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Author: Hal Snyder
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Description: An interesting prime number
Compute Environment: Ubuntu 18.04 (Deprecated)

An interesting prime number

especially for users of base-ten notation

I saw the following number, allegedly prime, in the twitter stream of Cliff Pickover:

The number consists of 252 9's, then a single digit 8, then 253 9's'

This file is a Sage worksheet with a brief calculation to confirm the number's primality.

- Hal Snyder

prefix_len = 3 * 74 + 30 suffix_len = 43 + 2 * 74 + 62
seg_len = [prefix_len, 1, suffix_len] seg_len sum(seg_len)
[252, 1, 253] 506
digits = ['9', '8', '9'] xstrs = [seg_len[k]*digits[k] for k in range(len(digs))] xstr = ''.join(xstrs)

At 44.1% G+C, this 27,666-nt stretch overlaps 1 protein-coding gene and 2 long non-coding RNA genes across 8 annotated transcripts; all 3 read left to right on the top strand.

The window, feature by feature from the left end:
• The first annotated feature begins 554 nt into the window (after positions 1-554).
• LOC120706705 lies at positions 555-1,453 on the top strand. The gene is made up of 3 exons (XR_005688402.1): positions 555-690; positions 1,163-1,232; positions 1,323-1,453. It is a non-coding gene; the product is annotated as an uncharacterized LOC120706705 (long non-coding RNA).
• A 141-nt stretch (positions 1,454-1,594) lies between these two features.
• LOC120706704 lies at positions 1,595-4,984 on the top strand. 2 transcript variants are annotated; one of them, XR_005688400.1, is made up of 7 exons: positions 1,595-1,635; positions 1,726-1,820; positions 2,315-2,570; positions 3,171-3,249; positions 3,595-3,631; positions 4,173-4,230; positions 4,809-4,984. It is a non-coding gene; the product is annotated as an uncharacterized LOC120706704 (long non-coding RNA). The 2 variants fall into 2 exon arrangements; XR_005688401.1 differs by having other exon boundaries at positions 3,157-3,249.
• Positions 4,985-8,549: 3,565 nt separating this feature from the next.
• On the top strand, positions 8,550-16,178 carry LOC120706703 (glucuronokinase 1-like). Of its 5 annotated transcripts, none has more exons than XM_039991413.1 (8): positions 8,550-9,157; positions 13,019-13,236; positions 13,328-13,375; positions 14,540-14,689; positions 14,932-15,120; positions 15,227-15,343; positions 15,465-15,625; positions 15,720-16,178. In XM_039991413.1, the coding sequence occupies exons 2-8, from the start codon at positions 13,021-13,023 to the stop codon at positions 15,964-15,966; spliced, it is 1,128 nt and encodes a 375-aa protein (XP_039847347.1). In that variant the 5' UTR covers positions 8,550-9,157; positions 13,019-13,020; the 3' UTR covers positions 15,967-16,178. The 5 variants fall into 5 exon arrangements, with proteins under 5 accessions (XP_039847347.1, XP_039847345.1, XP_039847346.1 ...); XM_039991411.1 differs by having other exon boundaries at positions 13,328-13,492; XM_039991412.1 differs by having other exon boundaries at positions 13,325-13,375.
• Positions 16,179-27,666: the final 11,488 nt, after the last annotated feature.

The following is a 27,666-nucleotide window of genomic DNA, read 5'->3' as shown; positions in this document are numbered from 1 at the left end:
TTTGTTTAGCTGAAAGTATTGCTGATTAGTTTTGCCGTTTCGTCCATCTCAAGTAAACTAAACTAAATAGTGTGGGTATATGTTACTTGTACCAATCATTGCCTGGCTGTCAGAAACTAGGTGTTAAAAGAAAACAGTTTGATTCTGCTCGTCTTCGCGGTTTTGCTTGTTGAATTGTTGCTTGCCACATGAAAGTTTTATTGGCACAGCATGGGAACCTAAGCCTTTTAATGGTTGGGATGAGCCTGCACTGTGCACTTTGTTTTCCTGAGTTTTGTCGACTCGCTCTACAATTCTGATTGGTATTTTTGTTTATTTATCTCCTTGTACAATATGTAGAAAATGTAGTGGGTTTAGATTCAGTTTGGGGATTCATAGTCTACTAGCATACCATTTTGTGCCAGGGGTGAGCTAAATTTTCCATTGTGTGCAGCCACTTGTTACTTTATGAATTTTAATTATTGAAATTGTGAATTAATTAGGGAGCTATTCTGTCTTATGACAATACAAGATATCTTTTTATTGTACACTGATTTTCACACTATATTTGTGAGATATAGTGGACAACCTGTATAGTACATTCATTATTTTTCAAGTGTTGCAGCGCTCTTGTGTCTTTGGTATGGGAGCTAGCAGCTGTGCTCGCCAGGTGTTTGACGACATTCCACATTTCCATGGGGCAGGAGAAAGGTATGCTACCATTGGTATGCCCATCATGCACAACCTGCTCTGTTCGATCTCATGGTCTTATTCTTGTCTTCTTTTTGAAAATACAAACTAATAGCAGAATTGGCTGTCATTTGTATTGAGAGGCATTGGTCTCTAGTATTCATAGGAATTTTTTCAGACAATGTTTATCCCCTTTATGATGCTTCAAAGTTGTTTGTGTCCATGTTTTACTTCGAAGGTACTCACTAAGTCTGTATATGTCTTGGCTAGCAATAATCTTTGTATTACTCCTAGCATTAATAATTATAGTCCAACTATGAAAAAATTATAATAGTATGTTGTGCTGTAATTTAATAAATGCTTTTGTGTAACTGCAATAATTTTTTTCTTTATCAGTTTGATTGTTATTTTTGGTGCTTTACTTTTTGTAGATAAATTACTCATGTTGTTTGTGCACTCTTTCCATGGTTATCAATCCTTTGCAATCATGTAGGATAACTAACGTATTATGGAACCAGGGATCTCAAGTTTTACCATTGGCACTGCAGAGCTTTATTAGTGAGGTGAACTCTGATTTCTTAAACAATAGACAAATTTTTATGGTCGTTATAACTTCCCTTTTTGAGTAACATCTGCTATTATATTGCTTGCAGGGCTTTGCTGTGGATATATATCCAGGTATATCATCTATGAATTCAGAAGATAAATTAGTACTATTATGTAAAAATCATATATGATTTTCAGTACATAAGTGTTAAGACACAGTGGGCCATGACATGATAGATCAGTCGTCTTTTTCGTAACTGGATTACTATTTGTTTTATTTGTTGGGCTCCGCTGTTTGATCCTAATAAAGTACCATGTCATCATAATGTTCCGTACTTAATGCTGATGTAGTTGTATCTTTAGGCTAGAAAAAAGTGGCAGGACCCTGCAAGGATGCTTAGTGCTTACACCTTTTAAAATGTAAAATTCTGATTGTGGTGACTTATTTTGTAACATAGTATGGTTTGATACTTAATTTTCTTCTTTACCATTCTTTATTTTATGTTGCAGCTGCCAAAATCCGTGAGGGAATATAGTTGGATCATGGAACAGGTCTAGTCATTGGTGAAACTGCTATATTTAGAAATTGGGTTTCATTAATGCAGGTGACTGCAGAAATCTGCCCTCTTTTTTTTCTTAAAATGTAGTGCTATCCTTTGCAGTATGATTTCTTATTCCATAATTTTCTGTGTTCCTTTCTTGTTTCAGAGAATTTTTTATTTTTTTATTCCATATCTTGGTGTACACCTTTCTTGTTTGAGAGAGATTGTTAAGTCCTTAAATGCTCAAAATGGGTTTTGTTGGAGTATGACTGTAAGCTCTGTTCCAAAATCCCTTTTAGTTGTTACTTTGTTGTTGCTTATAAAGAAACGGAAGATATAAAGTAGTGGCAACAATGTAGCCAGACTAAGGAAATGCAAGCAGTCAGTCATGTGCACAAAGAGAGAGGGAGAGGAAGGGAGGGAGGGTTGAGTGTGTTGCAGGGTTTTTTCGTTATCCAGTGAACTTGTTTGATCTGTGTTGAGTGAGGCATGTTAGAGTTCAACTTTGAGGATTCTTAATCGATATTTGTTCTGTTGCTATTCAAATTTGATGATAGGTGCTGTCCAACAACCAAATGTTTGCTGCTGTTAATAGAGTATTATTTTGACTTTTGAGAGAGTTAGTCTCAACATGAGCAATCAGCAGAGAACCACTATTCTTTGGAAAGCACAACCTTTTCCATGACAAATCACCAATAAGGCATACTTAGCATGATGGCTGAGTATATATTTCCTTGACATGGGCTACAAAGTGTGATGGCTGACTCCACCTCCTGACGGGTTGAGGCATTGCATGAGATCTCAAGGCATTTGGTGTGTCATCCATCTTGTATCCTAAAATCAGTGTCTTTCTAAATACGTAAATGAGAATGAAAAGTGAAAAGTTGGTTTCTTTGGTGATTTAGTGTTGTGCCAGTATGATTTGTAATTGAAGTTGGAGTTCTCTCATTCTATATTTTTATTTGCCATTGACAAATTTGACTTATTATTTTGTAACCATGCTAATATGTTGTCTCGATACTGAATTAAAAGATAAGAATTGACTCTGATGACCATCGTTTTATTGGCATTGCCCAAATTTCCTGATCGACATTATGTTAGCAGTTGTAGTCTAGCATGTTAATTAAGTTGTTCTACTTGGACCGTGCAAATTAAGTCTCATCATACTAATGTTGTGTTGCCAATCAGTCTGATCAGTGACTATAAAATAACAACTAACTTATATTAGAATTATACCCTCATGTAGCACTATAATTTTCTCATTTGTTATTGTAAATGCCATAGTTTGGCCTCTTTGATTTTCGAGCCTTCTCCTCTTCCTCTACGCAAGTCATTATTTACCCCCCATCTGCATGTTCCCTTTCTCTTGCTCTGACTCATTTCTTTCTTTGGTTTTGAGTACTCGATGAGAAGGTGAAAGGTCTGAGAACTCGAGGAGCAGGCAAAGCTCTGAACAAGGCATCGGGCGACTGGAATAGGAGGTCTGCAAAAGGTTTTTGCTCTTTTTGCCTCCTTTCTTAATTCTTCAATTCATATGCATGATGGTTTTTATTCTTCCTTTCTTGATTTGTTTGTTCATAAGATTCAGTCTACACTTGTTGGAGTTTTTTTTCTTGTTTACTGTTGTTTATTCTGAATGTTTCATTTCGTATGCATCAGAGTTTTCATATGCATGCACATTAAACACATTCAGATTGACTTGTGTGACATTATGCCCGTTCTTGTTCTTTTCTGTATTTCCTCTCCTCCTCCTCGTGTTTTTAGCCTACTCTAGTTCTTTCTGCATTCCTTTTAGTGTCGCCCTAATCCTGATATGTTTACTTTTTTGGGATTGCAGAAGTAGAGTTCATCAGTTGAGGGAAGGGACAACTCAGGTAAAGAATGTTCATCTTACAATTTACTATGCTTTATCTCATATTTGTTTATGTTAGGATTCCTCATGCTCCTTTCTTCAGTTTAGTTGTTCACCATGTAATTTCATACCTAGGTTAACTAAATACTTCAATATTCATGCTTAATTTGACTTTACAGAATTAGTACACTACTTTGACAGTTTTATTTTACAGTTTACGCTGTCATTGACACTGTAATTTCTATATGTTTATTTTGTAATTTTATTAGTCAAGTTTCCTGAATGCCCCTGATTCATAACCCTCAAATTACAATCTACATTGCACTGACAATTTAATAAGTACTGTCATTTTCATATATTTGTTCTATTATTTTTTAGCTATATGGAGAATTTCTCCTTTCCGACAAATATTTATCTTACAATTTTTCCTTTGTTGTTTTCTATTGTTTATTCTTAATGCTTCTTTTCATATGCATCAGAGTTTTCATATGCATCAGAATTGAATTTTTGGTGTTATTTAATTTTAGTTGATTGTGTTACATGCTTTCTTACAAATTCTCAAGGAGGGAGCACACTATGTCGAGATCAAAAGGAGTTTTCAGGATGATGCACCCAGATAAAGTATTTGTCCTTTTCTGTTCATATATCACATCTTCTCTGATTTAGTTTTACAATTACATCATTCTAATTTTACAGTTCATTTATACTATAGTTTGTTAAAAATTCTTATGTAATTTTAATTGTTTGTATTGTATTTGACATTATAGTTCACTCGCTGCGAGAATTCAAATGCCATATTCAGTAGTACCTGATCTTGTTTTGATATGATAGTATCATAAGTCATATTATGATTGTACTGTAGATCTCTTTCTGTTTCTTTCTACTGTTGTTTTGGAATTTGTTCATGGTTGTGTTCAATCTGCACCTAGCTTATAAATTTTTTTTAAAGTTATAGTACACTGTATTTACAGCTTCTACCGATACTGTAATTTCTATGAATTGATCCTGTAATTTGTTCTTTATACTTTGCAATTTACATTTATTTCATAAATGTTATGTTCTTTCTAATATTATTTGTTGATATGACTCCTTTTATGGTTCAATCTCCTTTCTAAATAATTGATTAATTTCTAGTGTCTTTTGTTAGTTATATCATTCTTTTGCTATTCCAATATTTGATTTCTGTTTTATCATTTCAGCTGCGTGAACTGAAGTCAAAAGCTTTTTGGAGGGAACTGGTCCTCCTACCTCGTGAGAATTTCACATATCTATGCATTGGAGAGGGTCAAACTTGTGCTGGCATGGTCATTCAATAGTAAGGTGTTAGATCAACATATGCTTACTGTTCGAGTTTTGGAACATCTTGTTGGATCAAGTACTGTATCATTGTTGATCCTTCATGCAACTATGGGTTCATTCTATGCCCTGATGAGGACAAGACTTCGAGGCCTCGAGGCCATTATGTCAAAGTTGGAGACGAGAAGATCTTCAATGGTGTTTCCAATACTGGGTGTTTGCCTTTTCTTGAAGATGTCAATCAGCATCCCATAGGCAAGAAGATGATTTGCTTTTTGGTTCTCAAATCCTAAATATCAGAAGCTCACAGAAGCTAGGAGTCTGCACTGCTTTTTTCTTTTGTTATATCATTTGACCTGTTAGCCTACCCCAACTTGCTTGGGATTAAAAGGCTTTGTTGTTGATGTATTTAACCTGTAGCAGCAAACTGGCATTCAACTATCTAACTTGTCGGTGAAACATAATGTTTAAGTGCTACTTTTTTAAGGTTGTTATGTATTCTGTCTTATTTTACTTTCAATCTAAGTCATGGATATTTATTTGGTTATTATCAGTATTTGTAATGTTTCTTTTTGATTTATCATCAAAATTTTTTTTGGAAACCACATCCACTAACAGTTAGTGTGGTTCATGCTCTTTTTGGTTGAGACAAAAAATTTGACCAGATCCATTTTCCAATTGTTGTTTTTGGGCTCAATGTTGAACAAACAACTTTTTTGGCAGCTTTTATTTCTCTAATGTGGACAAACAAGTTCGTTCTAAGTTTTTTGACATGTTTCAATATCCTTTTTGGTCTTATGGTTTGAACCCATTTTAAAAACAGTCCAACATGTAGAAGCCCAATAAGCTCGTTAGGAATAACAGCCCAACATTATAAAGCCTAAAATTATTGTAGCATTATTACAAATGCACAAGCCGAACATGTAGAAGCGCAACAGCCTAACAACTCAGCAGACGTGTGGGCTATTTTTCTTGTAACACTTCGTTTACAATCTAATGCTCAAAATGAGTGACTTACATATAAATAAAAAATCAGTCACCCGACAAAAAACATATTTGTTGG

xi = int(xstr) factor(xi)
99999999999999999999999999999999999999999999999999999999999999999999999999999999999999999999999999999999999999999999999999999999999999999999999999999999999999999999999999999999999999999999999999999999999999999999999999999999999999999999999999999999999989999999999999999999999999999999999999999999999999999999999999999999999999999999999999999999999999999999999999999999999999999999999999999999999999999999999999999999999999999999999999999999999999999999999999999999999999999999999999999999999999999999999999
# how long does it take Sage to check that the number is prime? %time is_prime(xi)
True CPU time: 18.91 s, Wall time: 20.28 s